China virus death toll jumps to 17, officials say avoid epicentre city

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The death toll from a new SARS-like virus that has infected hundreds in China rose to 17 on Wednesday, as authorities urged people to steer clear of the city at the centre of the outbreak.

The coronavirus has caused alarm because of its similarity to SARS (Severe Acute Respiratory Syndrome), which killed nearly 650 people across mainland China and Hong Kong in 2002-2003.

With hundreds of millions of people travelling across China this week for the Lunar New Year holiday, the National Health Commission announced measures to contain the disease—including sterilisation and ventilation at airports and bus stations, as well as inside planes and trains.

In Wuhan, the epicentre of the epidemic, large public events were cancelled and international football matches were moved to a new location. Visitors were urged to stay away, while residents were advised to not to leave the , which is home to 11 million people.

"If it's not necessary we suggest that people don't come to Wuhan," Wuhan Mayor Zhou Xianwang told state broadcaster CCTV.

The illness is mainly transmitted via the respiratory tract and there "is the possibility of viral mutation and further spread of the disease", health commission vice minister Li Bin told a news conference in Beijing.

More than 500 cases have now been reported, with the majority in Wuhan, capital of Hubei province.

The virus has now infected at least 444 people in Hubei province alone, said provincial officials at a press conference, adding that the had risen from nine to 17.

Major cities, including Beijing, Shanghai, and Chongqing have also reported cases, as well as provinces in northeastern, central, and southern China.

The World Health Organization started an emergency meeting Wednesday to decide whether or not to declare a rare global public health emergency over the disease, which has now been detected in the United States, Taiwan, Thailand, Japan, South Korea and Macau.

The Chinese government has classified the outbreak in the same category as the SARS epidemic, meaning compulsory isolation for those diagnosed with the illness and the potential to implement quarantine measures.

But they still have not been able to confirm the exact source of the virus.

"We will step up research efforts to identify the source and transmission of the disease," Li said, adding that "the cases are mostly linked to Wuhan".

Countries have intensified efforts to stop the spread of the pathogen—known by its technical name 2019 Novel Coronavirus (2019-nCoV).

Passengers are facing screening measures at five US airports and a host of transport hubs across Asia. Britain and Italy on Wednesday also announced enhanced monitoring of passengers from Wuhan.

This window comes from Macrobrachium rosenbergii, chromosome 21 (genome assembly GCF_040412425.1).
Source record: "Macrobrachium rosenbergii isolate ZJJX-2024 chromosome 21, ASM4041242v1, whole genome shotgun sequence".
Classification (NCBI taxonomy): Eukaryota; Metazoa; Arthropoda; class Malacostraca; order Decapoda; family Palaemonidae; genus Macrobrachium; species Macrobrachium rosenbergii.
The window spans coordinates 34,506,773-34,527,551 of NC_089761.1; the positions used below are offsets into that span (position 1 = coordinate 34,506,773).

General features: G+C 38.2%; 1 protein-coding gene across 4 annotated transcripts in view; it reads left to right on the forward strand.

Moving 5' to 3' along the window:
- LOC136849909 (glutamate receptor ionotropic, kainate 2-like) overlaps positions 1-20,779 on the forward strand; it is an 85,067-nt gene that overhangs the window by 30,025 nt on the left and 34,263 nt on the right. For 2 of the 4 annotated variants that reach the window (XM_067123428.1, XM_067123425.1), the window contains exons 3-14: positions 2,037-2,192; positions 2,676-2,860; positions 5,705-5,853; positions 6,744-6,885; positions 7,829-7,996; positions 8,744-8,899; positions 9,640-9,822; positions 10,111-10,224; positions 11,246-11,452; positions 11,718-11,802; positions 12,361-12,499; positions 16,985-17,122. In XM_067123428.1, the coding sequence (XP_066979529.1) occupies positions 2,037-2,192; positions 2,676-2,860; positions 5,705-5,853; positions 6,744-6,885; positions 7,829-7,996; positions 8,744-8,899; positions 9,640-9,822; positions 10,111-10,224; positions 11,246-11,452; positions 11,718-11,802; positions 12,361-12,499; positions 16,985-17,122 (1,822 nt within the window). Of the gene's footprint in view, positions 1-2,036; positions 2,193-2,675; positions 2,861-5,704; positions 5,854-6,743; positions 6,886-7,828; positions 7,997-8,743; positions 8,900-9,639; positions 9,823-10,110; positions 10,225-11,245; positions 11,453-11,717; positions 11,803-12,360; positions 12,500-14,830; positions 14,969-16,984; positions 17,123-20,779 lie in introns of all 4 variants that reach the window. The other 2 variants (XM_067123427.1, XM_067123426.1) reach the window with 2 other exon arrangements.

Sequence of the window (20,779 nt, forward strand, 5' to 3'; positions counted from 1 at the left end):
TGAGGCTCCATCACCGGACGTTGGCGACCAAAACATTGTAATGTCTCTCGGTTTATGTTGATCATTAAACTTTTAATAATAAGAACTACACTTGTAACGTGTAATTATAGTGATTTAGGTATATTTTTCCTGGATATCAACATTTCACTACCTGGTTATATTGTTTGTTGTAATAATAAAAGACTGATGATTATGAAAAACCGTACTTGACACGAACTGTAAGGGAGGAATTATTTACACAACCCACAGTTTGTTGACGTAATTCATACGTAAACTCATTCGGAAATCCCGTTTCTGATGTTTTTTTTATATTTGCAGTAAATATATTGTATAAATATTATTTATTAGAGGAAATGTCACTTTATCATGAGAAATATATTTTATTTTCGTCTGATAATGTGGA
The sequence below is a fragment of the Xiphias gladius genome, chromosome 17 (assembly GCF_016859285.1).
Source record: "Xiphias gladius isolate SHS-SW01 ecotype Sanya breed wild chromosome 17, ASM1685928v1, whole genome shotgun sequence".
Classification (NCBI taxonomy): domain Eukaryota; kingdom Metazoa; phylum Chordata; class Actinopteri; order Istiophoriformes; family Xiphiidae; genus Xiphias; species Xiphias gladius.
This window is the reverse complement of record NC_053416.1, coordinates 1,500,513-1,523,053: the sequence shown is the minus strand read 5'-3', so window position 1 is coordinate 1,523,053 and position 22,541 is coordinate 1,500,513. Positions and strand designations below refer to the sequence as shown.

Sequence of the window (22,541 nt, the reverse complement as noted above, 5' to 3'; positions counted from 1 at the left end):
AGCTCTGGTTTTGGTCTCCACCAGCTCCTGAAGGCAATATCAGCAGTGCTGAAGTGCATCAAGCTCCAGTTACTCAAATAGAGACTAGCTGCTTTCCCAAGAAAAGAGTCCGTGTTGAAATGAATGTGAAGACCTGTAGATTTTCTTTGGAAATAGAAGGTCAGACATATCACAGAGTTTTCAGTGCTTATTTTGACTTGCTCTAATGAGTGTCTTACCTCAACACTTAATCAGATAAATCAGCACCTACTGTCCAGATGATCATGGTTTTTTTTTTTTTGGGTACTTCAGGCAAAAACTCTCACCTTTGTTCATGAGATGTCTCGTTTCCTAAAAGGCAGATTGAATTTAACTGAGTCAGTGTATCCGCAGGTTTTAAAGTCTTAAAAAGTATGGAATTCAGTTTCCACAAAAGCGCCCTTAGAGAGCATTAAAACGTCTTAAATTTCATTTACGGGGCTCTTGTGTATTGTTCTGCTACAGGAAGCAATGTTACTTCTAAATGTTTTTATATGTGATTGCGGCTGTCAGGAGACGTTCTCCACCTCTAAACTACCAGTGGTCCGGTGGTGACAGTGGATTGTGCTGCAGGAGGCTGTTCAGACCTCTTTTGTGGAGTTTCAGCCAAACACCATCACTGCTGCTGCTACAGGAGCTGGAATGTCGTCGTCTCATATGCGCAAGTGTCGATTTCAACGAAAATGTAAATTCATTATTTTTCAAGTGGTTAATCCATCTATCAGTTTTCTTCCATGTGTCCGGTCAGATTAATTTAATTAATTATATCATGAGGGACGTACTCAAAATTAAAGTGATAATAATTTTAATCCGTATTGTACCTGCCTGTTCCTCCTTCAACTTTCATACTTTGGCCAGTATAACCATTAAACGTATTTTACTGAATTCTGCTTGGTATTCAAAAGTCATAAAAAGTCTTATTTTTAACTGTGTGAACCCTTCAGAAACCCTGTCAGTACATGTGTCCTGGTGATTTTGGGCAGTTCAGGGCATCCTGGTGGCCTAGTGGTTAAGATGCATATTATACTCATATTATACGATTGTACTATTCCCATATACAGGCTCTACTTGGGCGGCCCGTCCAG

Virus source

A prominent expert from China's National Health Commission confirmed this week that the virus can be passed between people.

However, animals are suspected to be the primary source of the outbreak.

A Wuhan market is believed to be the epicentre of the outbreak.

A price list circulating online in China for a business there lists a menagerie of animals or animal-based products including live foxes, crocodiles, wolf puppies and rats. It also offered civets, the animal linked to SARS.

"We already know that the disease originated from a market which conducted illegal transaction of wild animals," said Gao Fu, director of the Chinese centre for disease control and prevention.

He said it was clear "this virus is adapting and mutating".

Hong Kong and British scientists have estimated that between 1,300 and 1,700 people in Wuhan may have been infected.

Containment

Health authorities are urging people to wash their hands regularly, avoid crowded places, get plenty of fresh air and wear a mask if they have a cough.

Anyone with a cough or fever was urged to go to hospital.

In Wuhan, city authorities made it mandatory to wear a mask in public places on Wednesday, according to state-run People's Daily.

In response to skyrocketing demand for masks—which were starting to sell out at pharmacies and on some popular websites—China's industry and information technology ministry said it would "spare no effort in increasing supply", state media reported.

"These days, I wear masks even in places that are not too crowded, although I wouldn't have done so in the past," said Wang Suping, 50, who works at a Beijing arts school.

At the capital's main international airport, the majority of people were wearing masks.

Hong Kong flag carrier Cathay Pacific said it had agreed to allow staff to wear surgical masks on mainland China flights, and that passengers from Wuhan would be offered masks and antiseptic wipes.

In Wuhan, police were conducting vehicle spot checks for live poultry or wild animals leaving and entering the city, state media said.

Officials also screened people on roads, the airport and the train station for fever.

The local government has cancelled major public activities and banned tour groups from heading out of the city.

Women's Olympics football qualifiers scheduled for February 3-9 in Wuhan have been moved to the eastern city of Nanjing.


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